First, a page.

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To counter its adversaries in IOR, India plans 175-warship Navy by 2035

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Apr 9, 2023
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NEW DELHI: The Indian Navy now has 68 warships and vessels on order, collectively worth an estimated $25 billion, in line with India’s continuing quest to build a stronger blue-water force to protect its huge geostrategic interests as well as counter China’s ever-expanding footprint in Indian Ocean Region (IOR).

The 132-warship Navy, with 143 aircraft and 130 helicopters, also has the initial approval or ‘acceptance of necessity’ (AoN) for another eight next-generation corvettes, nine submarines, five survey vessels and two multi-purpose vessels to be built in India in the coming years.

Faced with the slow pace of construction in Indian shipyards, progressive decommissioning of old ships and budgetary constraints, the Indian Navy will however reach a force-level of just about 155-160 warships by 2030.

"The figures are dynamic. But the aim now is to have at least 175 warships — if not 200 — by 2035 for credible strategic reach, mobility and flexibility in the IOR and beyond. There will have to be a concomitant increase in the number of fighters, aircraft, helicopters and drones,” a source said.

The growing maritime threat from China cannot be ignored. The People’s Liberation Army-Navy (PLAN) is aggressively hunting for more overseas bases after Djibouti on the Horn of Africa, Karachi and Gwadar in Pakistan and now possibly Ream in Cambodia to overcome its existing logistical challenge in the IOR and the larger Indo-Pacific.

China, of course, is also building vessels at a furious rate to further add to what is the world’s largest Navy with 355 warships and submarines. “China has inducted as many as 150 warships over the last 10 years. Projections show the PLAN may well reach 555 warships in another five-six years. Chinese aircraft carriers will also begin to operate in the IOR by then,” an officer said.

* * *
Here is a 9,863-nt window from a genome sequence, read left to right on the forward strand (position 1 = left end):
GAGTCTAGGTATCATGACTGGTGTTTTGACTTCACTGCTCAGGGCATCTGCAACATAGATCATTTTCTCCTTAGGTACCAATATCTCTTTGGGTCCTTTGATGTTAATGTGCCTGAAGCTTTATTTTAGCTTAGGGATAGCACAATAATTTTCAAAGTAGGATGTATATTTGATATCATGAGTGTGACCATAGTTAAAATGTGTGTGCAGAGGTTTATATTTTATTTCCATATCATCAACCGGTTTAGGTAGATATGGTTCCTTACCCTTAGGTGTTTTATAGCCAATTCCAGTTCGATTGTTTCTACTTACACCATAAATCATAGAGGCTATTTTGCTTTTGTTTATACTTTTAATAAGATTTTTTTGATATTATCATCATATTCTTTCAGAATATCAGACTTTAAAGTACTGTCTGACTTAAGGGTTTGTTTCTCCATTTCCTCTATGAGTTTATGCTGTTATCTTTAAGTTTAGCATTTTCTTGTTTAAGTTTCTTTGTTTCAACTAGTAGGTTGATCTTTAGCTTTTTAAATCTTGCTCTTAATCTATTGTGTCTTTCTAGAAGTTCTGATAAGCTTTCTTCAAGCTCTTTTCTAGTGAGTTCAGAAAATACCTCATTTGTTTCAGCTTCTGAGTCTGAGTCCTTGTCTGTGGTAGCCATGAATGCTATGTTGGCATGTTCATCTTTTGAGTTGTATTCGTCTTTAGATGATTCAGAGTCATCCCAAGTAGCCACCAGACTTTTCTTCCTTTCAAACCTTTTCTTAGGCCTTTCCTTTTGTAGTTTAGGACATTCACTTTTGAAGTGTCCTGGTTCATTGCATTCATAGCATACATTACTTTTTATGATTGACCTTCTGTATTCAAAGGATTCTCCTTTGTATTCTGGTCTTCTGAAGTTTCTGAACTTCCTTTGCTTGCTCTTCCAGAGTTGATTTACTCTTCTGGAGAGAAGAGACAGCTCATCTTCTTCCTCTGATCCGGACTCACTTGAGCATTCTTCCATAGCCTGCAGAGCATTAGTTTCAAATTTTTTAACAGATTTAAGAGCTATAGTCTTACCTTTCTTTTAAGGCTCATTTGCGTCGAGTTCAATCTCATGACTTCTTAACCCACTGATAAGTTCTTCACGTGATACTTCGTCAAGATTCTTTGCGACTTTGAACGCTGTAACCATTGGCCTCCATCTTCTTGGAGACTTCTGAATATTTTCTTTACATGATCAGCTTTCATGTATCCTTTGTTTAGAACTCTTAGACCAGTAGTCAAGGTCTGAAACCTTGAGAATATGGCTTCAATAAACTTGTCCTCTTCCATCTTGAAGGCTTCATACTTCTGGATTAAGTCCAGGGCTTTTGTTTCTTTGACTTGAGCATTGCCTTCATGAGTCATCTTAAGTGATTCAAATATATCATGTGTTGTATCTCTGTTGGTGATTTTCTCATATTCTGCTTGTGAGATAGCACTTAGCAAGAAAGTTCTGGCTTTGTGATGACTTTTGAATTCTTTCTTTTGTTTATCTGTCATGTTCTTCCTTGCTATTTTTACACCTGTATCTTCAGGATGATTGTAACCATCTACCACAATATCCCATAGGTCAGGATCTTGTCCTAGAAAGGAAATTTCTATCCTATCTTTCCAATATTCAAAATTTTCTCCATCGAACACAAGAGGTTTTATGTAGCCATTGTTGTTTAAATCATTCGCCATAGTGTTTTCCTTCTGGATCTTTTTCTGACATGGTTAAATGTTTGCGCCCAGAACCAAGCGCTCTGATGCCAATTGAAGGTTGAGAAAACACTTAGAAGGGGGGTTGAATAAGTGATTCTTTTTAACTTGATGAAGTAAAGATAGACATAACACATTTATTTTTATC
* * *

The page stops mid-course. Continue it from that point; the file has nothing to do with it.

The Indian Navy, however, is yet to even get the preliminary nod for the construction of a third aircraft carrier that will take over a decade to build. The case for a smaller 45,000-tonne “repeat order” of INS Vikrant is now being finalised instead of a more potent and cost-effective 65,000-tonne carrier.

The depleting underwater combat arm is another major worry. With the continuing delay in kicking off the long-pending ‘Project-75-India’ to build six advanced diesel-electric submarines for over $5.5 billion, the government is now going in for three more French-origin Scorpene submarines to be built at Mazagon Docks (MDL). They will follow the first six such submarines built for over $2.5 billion there.

The good news is that the seven 6,670-tonne stealth frigates being constructed under Project-17A — four at MDL and three at GRSE in Kolkata at an overall cost of $5.5 billion — are slated for delivery in the 2024-2026 timeframe.

Of the other 68 ships on order, all also being constructed in India except for two frigates in Russia, two more guided-missile destroyers (Imphal and Surat) will also soon follow the first two, INS Visakhapatnam and INS Mormugao, commissioned earlier under the $4 billion Project-15B at MDL.

Then there is the recently-inked over $2.5 billion contract with Hindustan Shipyard (HSL) for five 44,000-tonne fleet support ships, whose deliveries will begin after four years.

There are also six next-generation missile vessels to be built by the Cochin Shipyard for $1.3 billion, with the deliveries to begin from March 2027. The deliveries of the 11 next-generation offshore patrol vessels — seven at Goa Shipyard and four at GRSE — in turn will commence from September 2026 for an overall cost of Rs $1.2 billion.
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